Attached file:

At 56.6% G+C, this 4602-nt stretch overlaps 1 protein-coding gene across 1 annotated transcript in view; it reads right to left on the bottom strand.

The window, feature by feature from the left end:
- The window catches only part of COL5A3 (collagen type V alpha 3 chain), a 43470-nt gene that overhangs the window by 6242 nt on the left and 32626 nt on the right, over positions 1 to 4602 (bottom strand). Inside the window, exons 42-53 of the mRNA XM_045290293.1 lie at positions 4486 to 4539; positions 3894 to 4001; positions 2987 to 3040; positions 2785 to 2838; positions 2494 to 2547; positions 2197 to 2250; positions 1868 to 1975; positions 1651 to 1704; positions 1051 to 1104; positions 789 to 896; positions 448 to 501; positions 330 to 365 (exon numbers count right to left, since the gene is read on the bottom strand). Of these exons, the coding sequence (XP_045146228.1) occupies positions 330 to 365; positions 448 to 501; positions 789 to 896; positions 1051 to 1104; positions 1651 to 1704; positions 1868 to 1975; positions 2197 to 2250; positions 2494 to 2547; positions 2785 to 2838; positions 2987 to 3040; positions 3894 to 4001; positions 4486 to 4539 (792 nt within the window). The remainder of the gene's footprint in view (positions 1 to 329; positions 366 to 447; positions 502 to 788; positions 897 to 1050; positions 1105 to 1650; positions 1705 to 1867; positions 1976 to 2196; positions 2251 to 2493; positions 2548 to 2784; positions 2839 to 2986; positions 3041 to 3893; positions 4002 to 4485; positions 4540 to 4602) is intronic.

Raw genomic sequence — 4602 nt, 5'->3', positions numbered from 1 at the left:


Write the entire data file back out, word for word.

At 56.6% G+C, this 4602-nt stretch overlaps 1 protein-coding gene across 1 annotated transcript in view; it reads right to left on the bottom strand.

The window, feature by feature from the left end:
- The window catches only part of COL5A3 (collagen type V alpha 3 chain), a 43470-nt gene that overhangs the window by 6242 nt on the left and 32626 nt on the right, over positions 1 to 4602 (bottom strand). Inside the window, exons 42-53 of the mRNA XM_045290293.1 lie at positions 4486 to 4539; positions 3894 to 4001; positions 2987 to 3040; positions 2785 to 2838; positions 2494 to 2547; positions 2197 to 2250; positions 1868 to 1975; positions 1651 to 1704; positions 1051 to 1104; positions 789 to 896; positions 448 to 501; positions 330 to 365 (exon numbers count right to left, since the gene is read on the bottom strand). Of these exons, the coding sequence (XP_045146228.1) occupies positions 330 to 365; positions 448 to 501; positions 789 to 896; positions 1051 to 1104; positions 1651 to 1704; positions 1868 to 1975; positions 2197 to 2250; positions 2494 to 2547; positions 2785 to 2838; positions 2987 to 3040; positions 3894 to 4001; positions 4486 to 4539 (792 nt within the window). The remainder of the gene's footprint in view (positions 1 to 329; positions 366 to 447; positions 502 to 788; positions 897 to 1050; positions 1105 to 1650; positions 1705 to 1867; positions 1976 to 2196; positions 2251 to 2493; positions 2548 to 2784; positions 2839 to 2986; positions 3041 to 3893; positions 4002 to 4485; positions 4540 to 4602) is intronic.

Raw genomic sequence — 4602 nt, 5'->3', positions numbered from 1 at the left: